Emma, a lovely maid, is inundated with prospective suitors, but no one catches her eye until she meets William Jones, the young scion of a wealthy family. Their mutual attraction is instantaneous, and it only grows deeper as they come to know one another. Forces are aligned against them, though, and the lovers must choose between the dictates of society and the pull of their own hearts.
Ah, the joys of class-straddling historical romance! EMMA is absolutely gorgeous on every level, my friends. Do yourself a favour: seek it out and devour it.
If you'd like some justification for this course of action, read on.
Kaoru Mori has a profound talent for illuminating the small, telling moments in her characters' lives. Dialogue often takes a back seat to body language and the sense of movement imparted by panels that flow organically into one another. We live each emotion alongside the characters, taking each beat as they process their often complicated feelings.
The results are beautiful, uplifting, and often heartbreaking. It helps that Mori's work is meticulously researched and drawn with a keen eye for the period. The comic embodies Victorian England in every way, from its dense cityscapes to the many interior scenes rife with the sort of tiny details that make the world come alive. No element is too small to be important. Every piece contributes to our sense of the whole.
Her character designs, too, are elegant and in perfect sync with one another. Each member of the Jones family is visibly related to all the others; each maid in Emma's world is as distinct as one could wish, despite their identical uniforms.
And hey, if you're into nudes, Mori has you covered. She doesn't trot them out too often--this is Victorian England, after all--but the bath scenes are lovingly rendered and sure to delight readers who enjoy that sort of thing.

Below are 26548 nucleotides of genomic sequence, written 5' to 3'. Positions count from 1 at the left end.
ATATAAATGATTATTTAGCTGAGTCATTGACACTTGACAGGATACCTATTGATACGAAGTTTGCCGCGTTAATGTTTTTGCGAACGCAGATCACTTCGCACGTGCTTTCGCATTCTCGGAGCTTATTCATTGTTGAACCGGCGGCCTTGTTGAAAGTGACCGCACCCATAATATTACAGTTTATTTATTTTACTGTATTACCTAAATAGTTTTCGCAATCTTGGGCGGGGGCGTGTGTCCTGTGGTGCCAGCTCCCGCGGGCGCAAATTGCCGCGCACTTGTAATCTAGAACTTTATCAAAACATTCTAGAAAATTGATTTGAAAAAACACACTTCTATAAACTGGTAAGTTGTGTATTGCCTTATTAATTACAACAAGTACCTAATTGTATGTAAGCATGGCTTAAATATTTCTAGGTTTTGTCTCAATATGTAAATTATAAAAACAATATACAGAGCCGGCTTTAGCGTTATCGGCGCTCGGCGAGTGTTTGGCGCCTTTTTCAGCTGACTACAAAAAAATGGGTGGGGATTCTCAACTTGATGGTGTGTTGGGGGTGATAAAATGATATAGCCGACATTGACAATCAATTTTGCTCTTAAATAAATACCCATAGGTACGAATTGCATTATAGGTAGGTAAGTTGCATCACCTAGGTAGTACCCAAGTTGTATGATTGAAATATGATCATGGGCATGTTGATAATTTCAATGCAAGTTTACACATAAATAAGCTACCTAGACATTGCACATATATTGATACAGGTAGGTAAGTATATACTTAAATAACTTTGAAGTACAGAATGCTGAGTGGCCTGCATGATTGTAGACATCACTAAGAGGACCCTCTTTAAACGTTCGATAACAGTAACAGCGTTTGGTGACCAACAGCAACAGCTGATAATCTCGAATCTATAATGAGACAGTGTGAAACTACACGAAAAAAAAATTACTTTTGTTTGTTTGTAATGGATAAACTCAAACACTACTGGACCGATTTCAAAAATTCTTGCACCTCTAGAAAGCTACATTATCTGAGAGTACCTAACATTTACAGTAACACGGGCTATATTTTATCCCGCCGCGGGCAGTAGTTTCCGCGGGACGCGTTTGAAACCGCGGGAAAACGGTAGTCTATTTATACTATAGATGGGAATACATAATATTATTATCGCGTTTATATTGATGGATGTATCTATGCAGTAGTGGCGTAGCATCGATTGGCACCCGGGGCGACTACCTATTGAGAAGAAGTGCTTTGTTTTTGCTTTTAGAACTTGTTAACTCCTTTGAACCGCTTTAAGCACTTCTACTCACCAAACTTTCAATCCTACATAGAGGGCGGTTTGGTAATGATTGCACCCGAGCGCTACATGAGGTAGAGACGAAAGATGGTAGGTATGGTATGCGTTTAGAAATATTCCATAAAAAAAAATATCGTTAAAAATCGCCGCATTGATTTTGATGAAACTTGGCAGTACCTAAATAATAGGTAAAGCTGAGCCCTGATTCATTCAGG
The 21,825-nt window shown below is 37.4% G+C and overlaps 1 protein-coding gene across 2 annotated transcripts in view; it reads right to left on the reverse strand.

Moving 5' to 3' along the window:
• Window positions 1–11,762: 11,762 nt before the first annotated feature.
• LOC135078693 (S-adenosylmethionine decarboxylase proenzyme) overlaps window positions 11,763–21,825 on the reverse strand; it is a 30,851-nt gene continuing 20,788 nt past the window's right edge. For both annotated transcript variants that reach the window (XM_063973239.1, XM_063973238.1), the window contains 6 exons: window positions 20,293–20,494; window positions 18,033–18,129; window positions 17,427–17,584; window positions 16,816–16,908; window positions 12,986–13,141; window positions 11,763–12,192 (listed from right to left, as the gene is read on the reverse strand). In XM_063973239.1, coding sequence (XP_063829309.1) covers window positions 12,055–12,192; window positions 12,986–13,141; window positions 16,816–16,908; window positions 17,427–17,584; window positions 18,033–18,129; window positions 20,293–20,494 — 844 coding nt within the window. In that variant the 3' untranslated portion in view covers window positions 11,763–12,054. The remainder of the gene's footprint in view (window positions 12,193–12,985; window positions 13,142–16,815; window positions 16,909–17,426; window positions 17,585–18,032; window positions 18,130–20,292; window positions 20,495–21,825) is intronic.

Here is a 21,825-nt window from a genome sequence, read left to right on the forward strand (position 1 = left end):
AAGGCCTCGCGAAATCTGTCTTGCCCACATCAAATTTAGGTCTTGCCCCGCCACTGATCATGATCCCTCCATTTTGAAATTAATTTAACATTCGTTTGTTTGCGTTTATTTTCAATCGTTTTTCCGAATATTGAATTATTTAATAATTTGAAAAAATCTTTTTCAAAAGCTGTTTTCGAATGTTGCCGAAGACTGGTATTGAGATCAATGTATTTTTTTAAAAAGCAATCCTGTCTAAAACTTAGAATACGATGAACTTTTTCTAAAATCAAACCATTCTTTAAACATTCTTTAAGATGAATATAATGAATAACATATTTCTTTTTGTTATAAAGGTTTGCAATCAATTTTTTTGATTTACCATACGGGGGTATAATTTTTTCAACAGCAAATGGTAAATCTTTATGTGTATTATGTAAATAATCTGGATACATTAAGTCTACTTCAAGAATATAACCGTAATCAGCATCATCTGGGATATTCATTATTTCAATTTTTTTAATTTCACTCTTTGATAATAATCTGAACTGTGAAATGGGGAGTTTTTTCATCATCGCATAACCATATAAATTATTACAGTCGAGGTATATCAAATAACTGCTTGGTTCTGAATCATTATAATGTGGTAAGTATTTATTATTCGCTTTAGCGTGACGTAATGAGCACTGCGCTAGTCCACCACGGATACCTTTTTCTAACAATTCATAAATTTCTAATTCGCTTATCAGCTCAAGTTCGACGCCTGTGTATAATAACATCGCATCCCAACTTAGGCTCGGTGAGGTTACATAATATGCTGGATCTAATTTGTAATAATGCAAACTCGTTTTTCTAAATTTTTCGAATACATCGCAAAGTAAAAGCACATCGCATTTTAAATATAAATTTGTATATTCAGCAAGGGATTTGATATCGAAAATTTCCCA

*coughcoughcough* Moving on to the actual story, there's a hefty emphasis on how the class divide affects the characters. Emma, our titular protagonist, comes from the very lowest of circumstances: she's an unwanted country girl who's kidnapped and brought to London by men who hope to sell her. She's lucky enough to escape, and to eventually find work with a retired governess who teaches her to be a maid. She's managed to change her status once already, jumping from street child to someone with valuable skills. This positions her as someone who's definitely lower class, but who has the potential to learn enough that she could rise higher.
William, in contrast, comes from a merchant family with a mansion and vast resources. While he's wealthy and well-regarded, though, his father has fought hard for the family's current status. Mr. Jones is all too familiar with the cruelties London society inflicts on those they deem unworthy, and he's more than proud to have escaped his roots and become an accepted member of the upper class. In a sense, he's a male Emma--and, having climbed so high, he is ever conscious that his children must continue to rise via good marriages. Anything less throws not only their individual standing but the entire family's social position into question.
Auralia, William's mother, also has the potential to parallel Emma in several ways. She's obviously from one well-to-do family and has married into another, but she suffers from crippling social anxiety. She struggles to function in society and so has withdrawn to the country. While she likes Emma very much and wants to see William happy, she's keenly aware that Emma will face enormous challenges if the relationship continues. And if she, someone born to the life, has such difficulty navigating it, how will Emma fare? Will the backlash impact William, just as it has impacted Mr. Jones?
Mori never shies away from these issues. She acknowledges Victorian England's rigid class structures, the loopholes that allow people to rise through the ranks, and the reasons why some characters may wish to adhere to the status quo, all while challenging whether or not the system can be beat. It's a complex, thoughtful portrayal of a difficult situation.